Tuesday, September 2, 2008

A product of the 90's

Despite my sheer love for 70's music, I am a child of the 90's (born in 85.)
I grew up with sitcoms like Home Improvement, Titanic as the favorite movie in junior high and every girl wishing she had front row tickets to an Backstreet Boys concert.
However, unlike the kids that are only a few years younger than me, I can remember years that excluded computers, cell phones and MP3 players and were filled with trips to Kinkos to type reports, 50 cents in my pocket for a phone call and listening to Walkmans like they were going out of style (who knew they really were?!)
With the extreme influx in technology over the past 15 years, I know that every generation has dealt with it differently. While generations before me may see it as shocking and slightly cumbersome, the kids ahead of me see it as a daily part of life. (There are eight year olds with cell phones!) As a product of the 90's I've had the ability to look at technology in a slightly different way. I think I'm slower to take it for granted because I can remember a time when I did not have access to The Deceleration of Independence in cyberspace. On the flip side, I was young enough to learn a lot of the technology quickly and integrate into my life so that I knew how to e-mail, blog and properly research before heading off to college.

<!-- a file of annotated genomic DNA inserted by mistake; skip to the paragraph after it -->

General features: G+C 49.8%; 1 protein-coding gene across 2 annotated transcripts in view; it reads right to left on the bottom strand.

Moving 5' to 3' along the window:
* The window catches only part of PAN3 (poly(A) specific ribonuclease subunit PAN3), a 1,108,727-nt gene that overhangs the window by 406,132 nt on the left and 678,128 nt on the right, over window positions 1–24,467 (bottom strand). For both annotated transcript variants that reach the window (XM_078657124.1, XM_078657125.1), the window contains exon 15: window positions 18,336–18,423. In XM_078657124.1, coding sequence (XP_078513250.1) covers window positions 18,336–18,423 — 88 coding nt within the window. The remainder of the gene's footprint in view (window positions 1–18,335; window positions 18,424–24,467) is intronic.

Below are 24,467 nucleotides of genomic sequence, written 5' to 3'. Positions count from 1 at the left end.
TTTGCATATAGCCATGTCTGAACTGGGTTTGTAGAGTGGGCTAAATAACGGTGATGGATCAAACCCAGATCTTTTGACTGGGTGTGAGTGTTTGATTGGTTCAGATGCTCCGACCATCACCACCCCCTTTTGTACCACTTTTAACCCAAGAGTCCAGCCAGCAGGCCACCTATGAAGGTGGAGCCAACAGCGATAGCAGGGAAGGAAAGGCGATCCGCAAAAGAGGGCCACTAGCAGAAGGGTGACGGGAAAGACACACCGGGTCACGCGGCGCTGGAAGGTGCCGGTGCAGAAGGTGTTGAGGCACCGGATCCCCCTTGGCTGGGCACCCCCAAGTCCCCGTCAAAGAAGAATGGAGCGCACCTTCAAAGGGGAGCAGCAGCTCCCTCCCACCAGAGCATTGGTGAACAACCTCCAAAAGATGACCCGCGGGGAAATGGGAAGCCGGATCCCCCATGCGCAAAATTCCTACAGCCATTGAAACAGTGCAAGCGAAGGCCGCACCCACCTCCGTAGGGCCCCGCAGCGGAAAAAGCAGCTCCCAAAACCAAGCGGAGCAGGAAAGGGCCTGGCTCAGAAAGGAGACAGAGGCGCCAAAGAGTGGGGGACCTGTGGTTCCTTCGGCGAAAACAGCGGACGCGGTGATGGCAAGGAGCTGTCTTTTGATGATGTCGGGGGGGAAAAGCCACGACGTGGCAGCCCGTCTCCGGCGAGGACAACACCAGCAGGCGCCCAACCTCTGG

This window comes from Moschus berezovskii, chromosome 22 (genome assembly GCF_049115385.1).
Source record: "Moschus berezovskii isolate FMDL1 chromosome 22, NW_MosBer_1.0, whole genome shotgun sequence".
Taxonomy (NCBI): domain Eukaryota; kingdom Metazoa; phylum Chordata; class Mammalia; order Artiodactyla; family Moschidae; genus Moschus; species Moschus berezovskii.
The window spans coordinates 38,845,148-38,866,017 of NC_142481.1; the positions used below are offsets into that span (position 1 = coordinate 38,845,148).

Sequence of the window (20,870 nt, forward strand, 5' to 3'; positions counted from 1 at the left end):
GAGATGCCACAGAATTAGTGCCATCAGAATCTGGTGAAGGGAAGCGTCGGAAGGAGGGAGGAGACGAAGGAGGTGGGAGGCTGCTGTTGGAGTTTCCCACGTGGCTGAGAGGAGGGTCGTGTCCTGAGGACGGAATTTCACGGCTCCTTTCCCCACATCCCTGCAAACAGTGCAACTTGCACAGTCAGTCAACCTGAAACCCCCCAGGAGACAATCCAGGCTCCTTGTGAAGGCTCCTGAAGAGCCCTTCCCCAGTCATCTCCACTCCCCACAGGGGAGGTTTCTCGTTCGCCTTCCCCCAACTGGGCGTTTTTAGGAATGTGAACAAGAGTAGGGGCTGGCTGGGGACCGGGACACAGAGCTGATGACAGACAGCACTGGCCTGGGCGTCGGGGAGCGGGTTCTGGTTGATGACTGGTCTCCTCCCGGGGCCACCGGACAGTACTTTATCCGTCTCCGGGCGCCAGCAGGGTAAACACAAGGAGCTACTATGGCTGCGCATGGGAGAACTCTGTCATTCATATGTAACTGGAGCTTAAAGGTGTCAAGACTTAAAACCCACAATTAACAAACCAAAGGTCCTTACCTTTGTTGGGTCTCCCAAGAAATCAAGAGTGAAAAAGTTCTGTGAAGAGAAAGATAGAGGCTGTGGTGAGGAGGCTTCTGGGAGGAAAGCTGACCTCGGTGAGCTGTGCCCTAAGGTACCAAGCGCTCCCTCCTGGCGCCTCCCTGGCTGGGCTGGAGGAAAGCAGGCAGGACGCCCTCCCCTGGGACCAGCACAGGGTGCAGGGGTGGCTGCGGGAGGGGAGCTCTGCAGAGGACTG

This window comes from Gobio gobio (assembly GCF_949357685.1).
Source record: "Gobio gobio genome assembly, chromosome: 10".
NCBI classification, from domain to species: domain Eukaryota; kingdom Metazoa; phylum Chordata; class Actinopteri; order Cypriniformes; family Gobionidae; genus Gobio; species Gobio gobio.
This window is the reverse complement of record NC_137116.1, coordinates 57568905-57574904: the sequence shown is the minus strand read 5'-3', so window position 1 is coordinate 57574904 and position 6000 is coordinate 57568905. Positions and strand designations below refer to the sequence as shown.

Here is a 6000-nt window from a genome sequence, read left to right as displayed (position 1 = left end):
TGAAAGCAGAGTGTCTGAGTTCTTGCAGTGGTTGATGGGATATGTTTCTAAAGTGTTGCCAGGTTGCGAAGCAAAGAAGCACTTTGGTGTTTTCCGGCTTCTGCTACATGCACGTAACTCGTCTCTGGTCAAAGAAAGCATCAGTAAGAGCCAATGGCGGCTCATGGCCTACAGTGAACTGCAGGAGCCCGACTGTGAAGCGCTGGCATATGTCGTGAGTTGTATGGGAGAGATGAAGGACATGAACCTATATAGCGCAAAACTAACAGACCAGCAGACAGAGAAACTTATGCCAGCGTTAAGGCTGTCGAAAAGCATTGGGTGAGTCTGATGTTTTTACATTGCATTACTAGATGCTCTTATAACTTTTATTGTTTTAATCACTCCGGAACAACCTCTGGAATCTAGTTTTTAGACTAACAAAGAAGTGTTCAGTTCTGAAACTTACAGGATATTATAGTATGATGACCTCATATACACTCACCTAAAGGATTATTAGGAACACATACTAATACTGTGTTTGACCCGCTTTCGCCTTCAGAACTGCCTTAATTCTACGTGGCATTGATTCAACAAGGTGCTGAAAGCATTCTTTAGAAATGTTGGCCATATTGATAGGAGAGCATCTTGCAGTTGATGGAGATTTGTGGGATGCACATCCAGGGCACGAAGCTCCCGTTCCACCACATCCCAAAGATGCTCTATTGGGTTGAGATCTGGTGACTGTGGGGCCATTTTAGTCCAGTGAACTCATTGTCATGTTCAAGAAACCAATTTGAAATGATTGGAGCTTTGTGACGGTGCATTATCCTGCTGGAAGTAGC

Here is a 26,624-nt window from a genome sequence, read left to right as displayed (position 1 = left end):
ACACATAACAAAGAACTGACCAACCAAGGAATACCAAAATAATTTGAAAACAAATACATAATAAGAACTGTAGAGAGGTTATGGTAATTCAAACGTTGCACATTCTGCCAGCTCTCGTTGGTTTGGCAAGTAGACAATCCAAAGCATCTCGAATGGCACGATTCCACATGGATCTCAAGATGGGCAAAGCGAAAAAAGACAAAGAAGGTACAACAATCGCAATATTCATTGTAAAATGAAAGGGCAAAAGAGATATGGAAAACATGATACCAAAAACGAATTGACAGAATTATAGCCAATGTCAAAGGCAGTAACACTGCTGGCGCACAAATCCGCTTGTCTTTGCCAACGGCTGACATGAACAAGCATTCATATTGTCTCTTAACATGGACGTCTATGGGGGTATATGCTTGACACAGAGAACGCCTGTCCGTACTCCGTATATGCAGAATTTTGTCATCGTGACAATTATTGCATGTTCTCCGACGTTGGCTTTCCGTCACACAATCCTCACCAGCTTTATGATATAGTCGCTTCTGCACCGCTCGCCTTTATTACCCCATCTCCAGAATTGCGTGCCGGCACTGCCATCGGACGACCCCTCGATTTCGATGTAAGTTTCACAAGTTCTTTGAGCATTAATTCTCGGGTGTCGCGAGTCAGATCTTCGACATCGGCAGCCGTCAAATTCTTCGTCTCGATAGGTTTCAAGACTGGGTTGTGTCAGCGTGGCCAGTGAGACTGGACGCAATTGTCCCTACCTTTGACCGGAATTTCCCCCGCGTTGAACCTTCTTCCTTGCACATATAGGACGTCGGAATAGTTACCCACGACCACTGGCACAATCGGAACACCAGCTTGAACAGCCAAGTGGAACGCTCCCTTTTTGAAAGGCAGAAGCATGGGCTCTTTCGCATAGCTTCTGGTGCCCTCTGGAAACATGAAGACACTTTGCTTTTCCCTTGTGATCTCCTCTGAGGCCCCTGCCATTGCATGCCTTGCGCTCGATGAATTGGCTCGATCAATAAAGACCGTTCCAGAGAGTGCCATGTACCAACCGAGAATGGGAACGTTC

All of this technology makes it easy for a kid of the 90's to access her favorite N*Sync tunes while on the treadmill and to stay in touch with friends by "poking" them on facebook. More importantly, as a child of the 90's technology effects the type of leaders the 90's will produce. People my age learn how to stay informed, discuss opinions and build networks that will make us stronger leaders in education, business and politics.
With this mass amount of technology at the new generation's fingertips, I worry about the type of problems it may create. Some may wonder what kind of problems are created for this group of 2000's kids...